Whether we need it or want it, 5G is being forced upon us. 5G is part of the next round of mid-range smartphones ($799-999). And the Qualcomm SD768G 5G mobile platform is the safest bet to power them.
When I say safest – the Qualcomm SD768G 5G mobile platform (an update from the SD765G 5G) has been tested and proven. So far it’s the only one that has BOTH NR sub-6GHz (Australia) and mmWave for the most comprehensive 5G coverage – where, when or if ever you can get it.
That is not to disparage other makers 5G chipsets from MediaTek or Huawei, but those focus on mmWave in China or the US and leave technologically challenged Australia off the roadmap.
Here is what we know of the Qualcomm SD768G 5G system on a chip (website here)
Let’s look at 5G first.
Australia has crippled NSA sub-6Ghz 5G, and it looks that way for some time to come. We may see some mmWave for commercial use, but poor Joe and Jane Average will have to put up with 4G on steroids – Tel$tra’s patchy and pathetic excuse for 5G.
The SD768 uses the Qualcomm X52 Modem and its RF antenna system (as does the SD765). This a large step down from the flagship X55 modem in the SD865. Both are Gen 2 – there is a long way to go to reach 5G nirvana.
The X52 has a maximum rated 5G download/upload speed of 3.7/1.6Gbps, and the X55 is 7/3Gbps. Ditto for 4G (which it will run on most of the time). It is 1.2Gbps/201Mbps versus 2.5Gbps/316Mbps.
These are a lot of issues with even quoting these figures (Tel$tra initially claimed 20Gbps!). Our experience is (when we can find a mythical 5G tower) that speeds are not much better than Telstra 4GX – somewhere around 200-400Mbps DL and 50Mbps UL. Again, we have had faster 4GX speeds during those very same tests.
And while Qualcomm touts ‘truly global connectivity’ you are going to need to sign up to each country’s 5G carrier as there is no such thing as global 5G roaming yet or in the foreseeable future.
Transaction Network Services states that you should expect 5G global roaming to be a five-to-10 year rollout.
Why so long you might ask? Standalone (SA) 5G roaming will not happen in the near term due to complexity of network slicing, massive capital investment involved, business models and ill-defined charging principles. Simply put the incentive to replace global 3G/4G technology is too small when it will co-exist with 5G for some time.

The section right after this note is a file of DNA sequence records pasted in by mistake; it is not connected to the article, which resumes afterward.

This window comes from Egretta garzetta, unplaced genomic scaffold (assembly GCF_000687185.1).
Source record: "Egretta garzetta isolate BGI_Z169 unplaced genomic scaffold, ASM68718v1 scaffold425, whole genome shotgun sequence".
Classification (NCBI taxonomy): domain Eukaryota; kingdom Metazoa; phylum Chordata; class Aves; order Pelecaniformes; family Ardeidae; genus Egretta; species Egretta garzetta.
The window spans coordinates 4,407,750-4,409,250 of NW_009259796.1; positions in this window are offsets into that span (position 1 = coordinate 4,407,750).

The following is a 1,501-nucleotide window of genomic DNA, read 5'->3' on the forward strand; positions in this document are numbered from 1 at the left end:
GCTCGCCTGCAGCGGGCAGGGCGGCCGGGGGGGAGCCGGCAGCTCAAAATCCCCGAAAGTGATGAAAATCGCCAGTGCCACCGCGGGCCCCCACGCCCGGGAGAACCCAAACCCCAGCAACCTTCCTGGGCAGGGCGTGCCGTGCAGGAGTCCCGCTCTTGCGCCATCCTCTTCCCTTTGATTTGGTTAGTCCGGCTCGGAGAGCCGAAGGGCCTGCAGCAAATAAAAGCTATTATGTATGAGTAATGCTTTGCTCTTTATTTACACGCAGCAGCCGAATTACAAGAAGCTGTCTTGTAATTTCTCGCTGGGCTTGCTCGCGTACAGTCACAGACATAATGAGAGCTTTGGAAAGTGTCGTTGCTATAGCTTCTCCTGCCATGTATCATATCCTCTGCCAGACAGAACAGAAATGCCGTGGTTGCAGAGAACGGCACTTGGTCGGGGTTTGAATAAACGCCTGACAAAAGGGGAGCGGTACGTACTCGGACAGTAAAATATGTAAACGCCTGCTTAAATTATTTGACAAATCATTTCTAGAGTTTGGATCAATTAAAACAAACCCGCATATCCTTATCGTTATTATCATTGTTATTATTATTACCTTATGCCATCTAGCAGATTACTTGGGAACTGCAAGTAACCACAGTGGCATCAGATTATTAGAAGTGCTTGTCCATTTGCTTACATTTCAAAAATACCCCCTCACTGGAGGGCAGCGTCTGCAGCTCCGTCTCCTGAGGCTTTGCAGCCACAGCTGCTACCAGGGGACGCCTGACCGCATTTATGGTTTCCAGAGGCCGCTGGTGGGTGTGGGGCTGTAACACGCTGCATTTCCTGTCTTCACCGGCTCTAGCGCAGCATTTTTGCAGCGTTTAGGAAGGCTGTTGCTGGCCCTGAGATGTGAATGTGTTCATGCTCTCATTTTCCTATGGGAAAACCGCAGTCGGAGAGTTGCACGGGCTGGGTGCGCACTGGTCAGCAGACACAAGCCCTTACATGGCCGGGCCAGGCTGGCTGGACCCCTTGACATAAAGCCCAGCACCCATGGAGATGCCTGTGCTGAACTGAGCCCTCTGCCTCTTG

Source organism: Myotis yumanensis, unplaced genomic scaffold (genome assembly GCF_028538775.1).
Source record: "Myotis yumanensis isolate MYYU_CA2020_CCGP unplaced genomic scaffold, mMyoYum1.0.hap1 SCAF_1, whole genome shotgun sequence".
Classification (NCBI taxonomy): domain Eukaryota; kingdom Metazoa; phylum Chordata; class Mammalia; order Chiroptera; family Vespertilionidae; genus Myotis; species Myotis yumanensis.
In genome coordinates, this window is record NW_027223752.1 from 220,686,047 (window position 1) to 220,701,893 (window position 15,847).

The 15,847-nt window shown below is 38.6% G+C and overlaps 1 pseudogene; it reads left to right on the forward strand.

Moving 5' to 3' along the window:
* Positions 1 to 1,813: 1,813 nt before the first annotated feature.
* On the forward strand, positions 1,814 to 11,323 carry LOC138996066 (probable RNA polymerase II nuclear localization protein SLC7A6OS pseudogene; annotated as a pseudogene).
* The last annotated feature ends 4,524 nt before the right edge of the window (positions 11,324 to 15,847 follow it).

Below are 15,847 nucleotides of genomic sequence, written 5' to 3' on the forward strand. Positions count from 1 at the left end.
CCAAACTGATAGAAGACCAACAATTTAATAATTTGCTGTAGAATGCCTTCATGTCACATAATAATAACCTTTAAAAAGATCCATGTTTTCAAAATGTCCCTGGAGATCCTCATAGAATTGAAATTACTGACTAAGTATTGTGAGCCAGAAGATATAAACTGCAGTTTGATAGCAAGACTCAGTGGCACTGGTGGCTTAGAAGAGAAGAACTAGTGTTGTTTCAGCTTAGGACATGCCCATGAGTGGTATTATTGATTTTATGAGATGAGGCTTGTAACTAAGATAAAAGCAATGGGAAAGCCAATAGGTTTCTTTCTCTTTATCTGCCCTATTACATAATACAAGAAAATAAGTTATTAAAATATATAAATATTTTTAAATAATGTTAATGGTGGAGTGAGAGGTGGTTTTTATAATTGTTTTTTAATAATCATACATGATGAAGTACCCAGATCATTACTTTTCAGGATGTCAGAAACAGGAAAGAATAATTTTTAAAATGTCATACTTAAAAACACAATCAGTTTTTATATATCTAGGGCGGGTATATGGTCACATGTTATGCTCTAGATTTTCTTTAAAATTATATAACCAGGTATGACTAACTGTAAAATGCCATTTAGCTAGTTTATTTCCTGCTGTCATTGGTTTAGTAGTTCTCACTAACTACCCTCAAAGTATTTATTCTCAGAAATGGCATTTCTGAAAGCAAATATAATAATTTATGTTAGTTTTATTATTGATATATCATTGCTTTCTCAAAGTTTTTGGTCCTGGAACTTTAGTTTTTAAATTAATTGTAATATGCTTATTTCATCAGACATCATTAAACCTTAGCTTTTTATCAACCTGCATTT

So, if you have a 5G use case, can get reception, and want a knobbed X52 5G modem that will mostly run 4G then you will need SD768G.
But on the bright side, the Qualcomm SD768 is an excellent all-around performer.
No, it is not the powerhouse 8XX series. It is the equivalent of the Toyota Camry 4-cylinder – gets you from A-B, but you don’t want to tow a boat or caravan.
Again, Qualcomm’s marketing prowess comes to the fore. It uses cites ‘Next-level’ performance (why would you release something slower than its predecessor?), Captivating graphics (15% performance increase over the SD765), Immersive gaming (Adreno 620 GPU is OK), dazzling entertainment (HDR is a feature of most SoCs)…
Now you may ask if I am a Qualcomm basher?
To the contrary, I would prefer a Qualcomm SD under the bonnet more than any other chip (except for the Samsung Exynos that is an SD in all but name).
For starters, Qualcomm SoCs works with all my diagnostic software. MediaTek and Kirin do not! And Qualcomm returns accurate speed tests. Other brands do not (smells like the VW fiasco all over again).
Qualcomm SoCs seldom throttle to the extent that the others do. Mind you MediaTek is getting better as it moves to thinner SoC, but it has been found guilty of ‘optimising’ results for test software.
And the Qualcomm SD768G has exclusive Qualcomm features like
- 7nm construction for better battery life
- SBC and aptX/LL/HD (as well as AAC and LDAC) codecs
- The Aqstic and True Wireless audio DAC and amplifier
- BT 5.0 stack that works all the time
- Wi-Fi 6 AX but more importantly 2×2 and dual-stream to get 1.2Gbps instead of 866Mbps.
- 120Hz display support with autosensing that works
- Dolby Vision (HDR/HDR10/HRD10+) and Dolby Atmos
- H.265 (HEVC), H.264 (AVC), VP8, VP9
- Always on to support Google Assistant
- Qualcomm QC 4+, extended battery life cycles and better battery management
- USB-C 3.1, dual-band GPS, NFC
- And some great AI smarts in the image signal processor supporting new 64MP+ cameras
- Supports LPDDRX4-2133 Ram and UFS 3.1 storage
- 100% Android compatibility
So, when you buy a Qualcomm based device, expect to pay a little more.
What we have noticed is that very few phones use what we call the ‘Qualcomm reference design’.
So, it is no guarantee that it has all the Qualcomm features enabled. Typically lower cost phone makers will use lower-cost wrap-around components like inferior RF antenna, older BT chips and different sound amplifiers etc. We try to identify that in our reviews.